At birth you are rushed
To a sterile and dry place,
Leaving thousands of siblings
Packaged with but two.
The nascent smell is overpowering,
In such close and closed quarters,
Your fuzzy sides gently touching
On one side a brother,
In every way your identical
And on the other your cage
Trapped behind plastic walls.
You lose your sense of identity,
Surrounded by others
In other plastic prisons,
In an enormous warehouse,
A place of misery,
The contradiction of thousands
Living isolated together.
Eventually someone picks your cage,
And throws you in a trunk
Where you sit for days,
Until you are grabbed firmly,
You hear a giant popping sound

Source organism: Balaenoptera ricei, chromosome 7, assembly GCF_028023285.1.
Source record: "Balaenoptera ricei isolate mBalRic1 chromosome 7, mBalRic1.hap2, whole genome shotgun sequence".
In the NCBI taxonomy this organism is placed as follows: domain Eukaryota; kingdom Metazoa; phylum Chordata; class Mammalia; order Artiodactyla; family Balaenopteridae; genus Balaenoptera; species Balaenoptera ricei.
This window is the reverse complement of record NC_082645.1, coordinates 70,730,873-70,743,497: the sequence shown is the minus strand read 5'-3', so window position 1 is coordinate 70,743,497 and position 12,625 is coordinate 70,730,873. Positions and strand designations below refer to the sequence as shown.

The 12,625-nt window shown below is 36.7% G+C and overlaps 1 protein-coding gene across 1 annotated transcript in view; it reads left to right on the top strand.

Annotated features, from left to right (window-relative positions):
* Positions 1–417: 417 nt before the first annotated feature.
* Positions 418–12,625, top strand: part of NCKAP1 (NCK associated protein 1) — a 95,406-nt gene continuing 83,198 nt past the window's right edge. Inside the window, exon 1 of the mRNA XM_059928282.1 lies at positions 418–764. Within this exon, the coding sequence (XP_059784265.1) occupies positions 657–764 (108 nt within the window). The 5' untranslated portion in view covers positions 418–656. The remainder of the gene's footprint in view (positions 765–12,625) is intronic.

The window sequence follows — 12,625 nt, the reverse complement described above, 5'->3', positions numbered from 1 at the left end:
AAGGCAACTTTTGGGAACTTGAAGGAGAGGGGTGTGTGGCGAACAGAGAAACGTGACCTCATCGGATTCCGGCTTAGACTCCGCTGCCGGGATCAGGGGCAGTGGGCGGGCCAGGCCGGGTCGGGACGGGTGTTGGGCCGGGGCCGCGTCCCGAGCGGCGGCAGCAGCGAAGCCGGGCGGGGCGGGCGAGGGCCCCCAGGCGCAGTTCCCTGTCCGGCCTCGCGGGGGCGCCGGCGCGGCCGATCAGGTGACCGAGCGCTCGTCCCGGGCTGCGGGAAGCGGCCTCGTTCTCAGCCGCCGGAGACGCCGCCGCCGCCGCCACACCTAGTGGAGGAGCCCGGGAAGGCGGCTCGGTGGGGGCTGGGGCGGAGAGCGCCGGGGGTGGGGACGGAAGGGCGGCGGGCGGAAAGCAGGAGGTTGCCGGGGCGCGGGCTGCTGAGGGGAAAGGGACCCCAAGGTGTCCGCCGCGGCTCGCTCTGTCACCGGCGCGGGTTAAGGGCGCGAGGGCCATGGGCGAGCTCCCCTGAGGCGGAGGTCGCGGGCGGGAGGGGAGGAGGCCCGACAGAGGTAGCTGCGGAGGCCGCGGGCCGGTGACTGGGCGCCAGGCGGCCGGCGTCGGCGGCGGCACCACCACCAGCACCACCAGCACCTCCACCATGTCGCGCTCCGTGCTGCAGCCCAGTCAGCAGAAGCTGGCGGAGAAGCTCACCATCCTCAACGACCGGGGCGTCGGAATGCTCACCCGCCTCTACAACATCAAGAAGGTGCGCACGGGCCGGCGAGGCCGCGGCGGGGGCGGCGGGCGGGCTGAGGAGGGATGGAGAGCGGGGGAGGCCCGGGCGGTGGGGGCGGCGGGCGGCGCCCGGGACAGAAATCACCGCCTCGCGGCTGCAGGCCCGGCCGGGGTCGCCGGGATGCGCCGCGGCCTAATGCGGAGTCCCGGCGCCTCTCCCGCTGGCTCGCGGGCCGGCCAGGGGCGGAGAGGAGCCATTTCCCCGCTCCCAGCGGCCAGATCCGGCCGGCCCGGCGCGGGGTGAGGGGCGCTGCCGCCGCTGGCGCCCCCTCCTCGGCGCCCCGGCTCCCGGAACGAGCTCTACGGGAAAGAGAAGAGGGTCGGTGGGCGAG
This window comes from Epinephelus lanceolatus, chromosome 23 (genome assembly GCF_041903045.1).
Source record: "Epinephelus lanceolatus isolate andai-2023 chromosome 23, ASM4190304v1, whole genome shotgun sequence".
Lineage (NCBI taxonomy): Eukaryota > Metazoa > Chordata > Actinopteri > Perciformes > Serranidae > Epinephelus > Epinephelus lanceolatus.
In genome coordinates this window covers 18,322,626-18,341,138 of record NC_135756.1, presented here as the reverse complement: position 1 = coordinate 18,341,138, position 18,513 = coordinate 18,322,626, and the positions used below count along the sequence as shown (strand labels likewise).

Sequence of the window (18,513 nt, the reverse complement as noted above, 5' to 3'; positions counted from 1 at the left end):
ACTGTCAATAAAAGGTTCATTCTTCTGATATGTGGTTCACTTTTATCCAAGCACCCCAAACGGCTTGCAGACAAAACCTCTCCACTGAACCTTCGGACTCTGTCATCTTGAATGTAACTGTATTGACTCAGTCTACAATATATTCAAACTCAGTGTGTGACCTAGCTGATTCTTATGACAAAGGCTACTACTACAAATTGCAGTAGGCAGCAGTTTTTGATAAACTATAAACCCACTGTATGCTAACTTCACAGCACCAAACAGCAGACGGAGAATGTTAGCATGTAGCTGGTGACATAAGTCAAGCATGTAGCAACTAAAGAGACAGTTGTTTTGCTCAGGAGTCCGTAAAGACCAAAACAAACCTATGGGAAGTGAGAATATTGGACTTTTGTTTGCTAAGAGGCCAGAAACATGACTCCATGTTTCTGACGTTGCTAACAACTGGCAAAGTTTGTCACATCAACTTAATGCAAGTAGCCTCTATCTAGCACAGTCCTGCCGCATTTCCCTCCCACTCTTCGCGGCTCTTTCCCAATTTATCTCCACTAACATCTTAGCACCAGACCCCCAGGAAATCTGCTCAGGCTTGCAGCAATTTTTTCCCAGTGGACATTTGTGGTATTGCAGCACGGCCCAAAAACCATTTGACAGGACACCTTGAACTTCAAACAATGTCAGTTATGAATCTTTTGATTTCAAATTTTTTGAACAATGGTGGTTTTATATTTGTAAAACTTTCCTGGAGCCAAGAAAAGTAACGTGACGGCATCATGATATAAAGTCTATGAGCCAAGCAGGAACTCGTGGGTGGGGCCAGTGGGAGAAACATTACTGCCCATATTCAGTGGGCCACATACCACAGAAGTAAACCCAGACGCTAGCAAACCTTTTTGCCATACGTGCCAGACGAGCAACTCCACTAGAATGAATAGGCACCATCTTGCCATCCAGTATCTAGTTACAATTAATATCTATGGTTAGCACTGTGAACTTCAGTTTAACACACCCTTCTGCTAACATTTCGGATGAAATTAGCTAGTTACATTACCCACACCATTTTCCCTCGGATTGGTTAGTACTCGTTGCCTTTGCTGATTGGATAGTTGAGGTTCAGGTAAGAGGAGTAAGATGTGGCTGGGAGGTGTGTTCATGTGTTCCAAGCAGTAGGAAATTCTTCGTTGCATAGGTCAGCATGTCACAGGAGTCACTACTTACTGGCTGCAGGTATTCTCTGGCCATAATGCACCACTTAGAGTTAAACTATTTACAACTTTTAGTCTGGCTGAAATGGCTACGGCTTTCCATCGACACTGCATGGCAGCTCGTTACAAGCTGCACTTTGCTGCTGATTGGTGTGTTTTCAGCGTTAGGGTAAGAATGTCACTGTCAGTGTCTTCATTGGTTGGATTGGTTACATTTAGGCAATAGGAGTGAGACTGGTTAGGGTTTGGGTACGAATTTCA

And you are freed from your cell.
Free to bounce around,
Or so you think.
For your freedom is but an illusion
And your fate is not for you to control.
Your bounces are timed
Between painfully slamming rackets
Bent on destroying you.
The only reprieve comes when you
Hit the gentle net and drop weakly to the ground.
And in the end, when your nerves are deadened,
And you are too exhausted to move,
They collect you and your brethren,
And put you back in your confining quarters.
The ritual repeats itself, and again,
But at the end of one day,
You know it is the end.
You can hardly move, and you know that rest
Won't do the trick.
You are freed from your merciless agonies,
But not altogether freed.
A hunkering menacing slobbering creature
Approaches and takes you in its mouth,
Drenching you in its nasty fluids.
It runs and stops and drops you,
You are picked up and hurtled through the yard,
Bounce twice and then roll,
And when you have hardly stopped moving,
The creature returns so you can relive
The horror repeatedly.
Why, you ask, is this the way the ball bounces?